Tag Archives: 2015

CAPSULE: CLOSET MONSTER (2015)

DIRECTED BY:  Stephen Dunn

FEATURING: Connor Jessup, Aaron Abrams, Aliocha Schneider, Isabella Rossellini (voice)

PLOT: A closeted gay teenager who wants to be a horror makeup artist finds himself inhibited from the same-sex experiences he craves due to a traumatic hate crime he witnessed as a child.

Still from Closet Monster (2015)

WHY IT WON’T MAKE THE LIST: If you want a coming out story, and you want it to be slightly weird, this is an option. If you want it really weird, you’d be better off with Der Samurai, however.

COMMENTS: In its short existence, the “coming out” film has already adopted certain cliches: the disapproving macho dad who fears a “wimp” son, the ambiguously homosexual/bisexual love interest, loss of virginity at an ecstasy-fueled rave. Closet Monster doesn’t throw away this boilerplate, but it does cleverly distract our attention from the usual structure with bizarre touches meant to evoke the troubled feeling of growing up different. Monster mixes in tropes from the horror movie (an appropriate import) and, in its most whimsical and salable touch, gives us Isabella Rossellini as the voice of Oscar’s hamster spirit guide (wittily, the pet is ambiguously gendered). A series of hallucinations, mostly stemming from a traumatic homophobic assault Oscar witnesses as a child, round out the weirdness.

Steven Dunn’s direction in his first feature is confident, although wen dreamy Wilder enters the picture the will-they-won’t-they second act does drag. The horror angle, which seemed like the film’s  hook, gets pushed aside for the type of dramatic development we’ve seen many times before. But the actors are universally competent, led by conflicted Jessup. Dad Abrams has a nicely complicated character: he is more of an all-around mess—well-meaning but impulse-control challenged—than the simple homophobe he might have been. The horror scenes return at the very end, when Oscar confronts his repressed longings, including hallucinations involving vomiting bolts and a gory impalement with an iron rod. It ends at one of the most marvelously idyllic locations in Newfoundland, a mystical modernist cabin set on a rock outcropping overlooking the sea. Closet Monster is not the whimsically surreal gay horror movie we’ve been waiting for, but it is a decent watch while we wait for someone to perfect the formula.

Closet Monster won the award for Best Canadian Film at the 2015 Toronto Film Festival. At the time of this writing you can catch it streaming on Netflix.

WHAT THE CRITICS SAY:

“Willfully weird tale of a gay youth in a world of confusion. Noisily off-kilter… the determined eccentricity of the entire conceit—liberally laced with moments of hallucinatory surrealism—weighs the movie down, creating an airless ambiance at odds with any youthful verve which might appeal to the viewer.”–David Noh, Film Journal International (contemporaneous)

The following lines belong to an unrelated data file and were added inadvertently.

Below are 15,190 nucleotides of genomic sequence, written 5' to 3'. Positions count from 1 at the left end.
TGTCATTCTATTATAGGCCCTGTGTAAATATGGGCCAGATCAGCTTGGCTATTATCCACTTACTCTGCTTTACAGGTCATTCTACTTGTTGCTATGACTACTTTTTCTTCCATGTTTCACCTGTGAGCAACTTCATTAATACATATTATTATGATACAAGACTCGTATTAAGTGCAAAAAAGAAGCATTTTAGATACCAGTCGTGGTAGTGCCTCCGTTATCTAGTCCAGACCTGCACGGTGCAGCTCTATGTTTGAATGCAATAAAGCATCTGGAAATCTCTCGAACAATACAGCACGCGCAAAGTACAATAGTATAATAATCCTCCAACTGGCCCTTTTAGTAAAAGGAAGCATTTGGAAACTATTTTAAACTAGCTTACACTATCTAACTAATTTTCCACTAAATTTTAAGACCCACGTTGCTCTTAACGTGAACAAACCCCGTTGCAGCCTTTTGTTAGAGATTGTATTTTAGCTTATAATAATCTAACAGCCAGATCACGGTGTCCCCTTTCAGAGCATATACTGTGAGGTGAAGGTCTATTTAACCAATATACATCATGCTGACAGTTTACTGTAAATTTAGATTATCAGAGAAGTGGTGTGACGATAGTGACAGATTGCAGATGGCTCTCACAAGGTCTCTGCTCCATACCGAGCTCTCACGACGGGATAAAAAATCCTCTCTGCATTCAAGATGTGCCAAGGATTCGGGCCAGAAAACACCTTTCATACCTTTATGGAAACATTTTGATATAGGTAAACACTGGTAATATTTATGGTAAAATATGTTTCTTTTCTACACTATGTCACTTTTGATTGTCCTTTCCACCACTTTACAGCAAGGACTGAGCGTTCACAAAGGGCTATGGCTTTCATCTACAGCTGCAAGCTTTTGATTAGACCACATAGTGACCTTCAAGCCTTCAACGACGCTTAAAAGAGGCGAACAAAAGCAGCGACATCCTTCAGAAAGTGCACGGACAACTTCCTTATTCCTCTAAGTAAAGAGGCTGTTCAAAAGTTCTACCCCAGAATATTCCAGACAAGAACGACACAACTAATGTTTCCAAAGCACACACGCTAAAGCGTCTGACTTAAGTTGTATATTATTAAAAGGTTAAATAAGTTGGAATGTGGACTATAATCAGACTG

CAPSULE: THE BRAND NEW TESTAMENT (2015)

Le Tout Nouveau Testament

Recommended

 

 

DIRECTED BY:

FEATURING: Pili Groyne, Benoît Poelvoorde, Yolande Moreau,

PLOT: God, who’s something of a jerk, lives in an inaccessible high-rise apartment in Brussels; rebelling from his authoritarian control, his 10-year old daughter hacks his computer and leaks humanity’s death dates, then goes to Earth to write a new Gospel.

Still from The Brand New Testament (2015)

WHY IT WON’T MAKE THE LIST: In the earlier days of this site, a movie like The Brand New Testament would easily have been shortlisted as a candidate. But with available slots on the List of the Weirdest Movies Ever Made shrinking, the field grows more competitive by the week. In a way, with two entries already on the List, Jaco Van Dormael is a victim of his own success—and this high-concept comedy is not as weird as Toto the Hero or Mr. Nobody, although the Catherine Deneuve bestiality subplot nearly puts him over the top one more time.

COMMENTS: Since nothing can come from Nothing, God seems to be an ontological necessity. Yet, our fatally flawed world of starving children, male nipples, and Kanye singles argues against the existence of a perfect, benevolent Supreme Being. There is one way to reconcile this seeming paradox, however. What if God exists, but He’s not a pure and loving spirit: in fact, he’s not only imperfect, but a mildly sadistic bastard? Such a God would perfectly accord the necessity for a First Cause with our experience of life on this planet as frequently annoying, sometimes torturous, and genuinely tragic—besides explaining the whole “made in His image” thing.